In life, as in theatre, HUTT didn't linger. News of his death at the age of 87 came exactly three months after he officially withdrew from the current Stratford season, where he was set to star as Tobias in director Diana Leblanc's production of Edward Albee's A Fine Balance. The man knew when to make his entrances and his exits.
Although this particular and final exit has been anticipated, it still comes as a shock. I interviewed him at the end of 2005, and my most lasting impression was his infectiously youthful spirit. (He was 85 then and handsome as ever.) In a hotel suite in Toronto where he was holding back-to-back interviews to promote the third season of the Canadian television series Slings and Arrows, HUTT showed no signs of fatigue or jadedness. He was there to do a job and was determined to do the best darn job he could.
For most of us, though, it was his job - his calling, really - as a stage actor that we've come to love and discuss and that we struggle to find the right words to describe. Ask any actor, director or critic about HUTT and the first thing they'll cite is his voice. Mellifluous and unmistakably thunderous, it captured the uniqueness of Shakespearean English - a language both musical and violent in texture - more precisely than any of his contemporaries. An American woman sitting next to me at one of his recent Stratford performances told me that she occasionally "watched" HUTT with her eyes closed in order to let his "gorgeous" voice wash all over her. I followed her lead in Act 2 for a few minutes. It worked.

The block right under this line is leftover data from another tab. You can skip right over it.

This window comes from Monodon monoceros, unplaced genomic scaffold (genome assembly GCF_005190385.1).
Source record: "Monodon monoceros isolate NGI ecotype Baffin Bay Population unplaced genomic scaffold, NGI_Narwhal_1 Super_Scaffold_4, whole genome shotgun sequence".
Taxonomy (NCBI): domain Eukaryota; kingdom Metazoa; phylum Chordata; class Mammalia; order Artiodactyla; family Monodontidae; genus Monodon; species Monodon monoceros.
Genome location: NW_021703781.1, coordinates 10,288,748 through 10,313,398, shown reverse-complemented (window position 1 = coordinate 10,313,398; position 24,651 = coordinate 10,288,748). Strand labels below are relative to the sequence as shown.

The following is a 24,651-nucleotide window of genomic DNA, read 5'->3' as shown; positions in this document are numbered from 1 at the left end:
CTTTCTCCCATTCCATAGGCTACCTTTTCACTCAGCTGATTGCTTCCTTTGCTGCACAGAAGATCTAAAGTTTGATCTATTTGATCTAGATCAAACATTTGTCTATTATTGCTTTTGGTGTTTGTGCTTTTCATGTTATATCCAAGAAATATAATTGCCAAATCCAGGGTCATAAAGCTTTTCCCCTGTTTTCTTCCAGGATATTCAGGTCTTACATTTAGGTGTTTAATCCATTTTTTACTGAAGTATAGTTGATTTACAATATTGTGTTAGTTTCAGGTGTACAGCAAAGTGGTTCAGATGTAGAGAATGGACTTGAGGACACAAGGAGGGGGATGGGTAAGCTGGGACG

It wasn't just a matter of diction and articulation, either (although he was a master of both.) HUTT brought a feeling of what lies unspoken behind the words and sounds. Although I'm too young to have seen his career-defining years at Stratford and elsewhere in the fifties, sixties and seventies, and can't comment fully on the physicality of his performances, I never felt cheated on that front in the shows I've attended in the past 10 years or so. HUTT used his body with an economy and an awareness of both its life-affirming abilities and its many crushing frailties. Nobody has ever criticized HUTT for overacting - not even when he took an astonishing stab at drag and played Lady Bracknell, not once but twice, in productions of Oscar Wilde's The Importance of Being Earnest.